Writing in the FT he says:
I think forecasting in a complex world is a poor test of expertise because luck is the overwhelming success factor. … The wonderful thing about a forecast is that both the forecaster and his audience feel that something profound has been expressed. And nobody will remember the forecast anyway.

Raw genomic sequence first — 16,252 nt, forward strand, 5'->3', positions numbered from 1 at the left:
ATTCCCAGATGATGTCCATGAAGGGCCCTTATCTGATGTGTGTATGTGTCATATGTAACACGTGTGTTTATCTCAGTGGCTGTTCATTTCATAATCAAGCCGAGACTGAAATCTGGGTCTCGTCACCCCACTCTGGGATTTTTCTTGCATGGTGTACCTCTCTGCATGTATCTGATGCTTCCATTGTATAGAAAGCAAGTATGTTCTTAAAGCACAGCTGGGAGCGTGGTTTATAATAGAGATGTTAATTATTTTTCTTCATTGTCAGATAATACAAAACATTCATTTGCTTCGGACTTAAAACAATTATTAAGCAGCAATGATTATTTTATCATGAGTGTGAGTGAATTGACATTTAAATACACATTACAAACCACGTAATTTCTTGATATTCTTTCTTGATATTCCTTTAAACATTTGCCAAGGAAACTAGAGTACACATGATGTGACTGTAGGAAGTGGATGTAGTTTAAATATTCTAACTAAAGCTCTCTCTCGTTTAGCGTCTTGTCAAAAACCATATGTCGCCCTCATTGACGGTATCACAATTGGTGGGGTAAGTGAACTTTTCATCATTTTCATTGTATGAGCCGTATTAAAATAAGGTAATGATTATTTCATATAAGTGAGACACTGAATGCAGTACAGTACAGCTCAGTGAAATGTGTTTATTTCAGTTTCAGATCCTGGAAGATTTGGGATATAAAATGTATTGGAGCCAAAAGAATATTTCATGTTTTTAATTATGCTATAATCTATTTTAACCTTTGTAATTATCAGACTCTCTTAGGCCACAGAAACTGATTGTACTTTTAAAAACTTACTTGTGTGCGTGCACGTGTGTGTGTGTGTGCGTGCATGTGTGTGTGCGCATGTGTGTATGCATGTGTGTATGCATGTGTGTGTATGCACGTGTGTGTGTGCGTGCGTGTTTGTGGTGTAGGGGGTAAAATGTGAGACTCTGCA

I’m not sure that’s wholly true: forecasters seem to spend a lot of time disavowing their predictions and claiming that the narrative is the important thing. Of course, they still publish headline figures and institutions such as the Bank of England, who only publish a range, get regularly criticised for being too vague. Even if you don’t believe Harford’s explanation, those facts need to be reconciled somehow.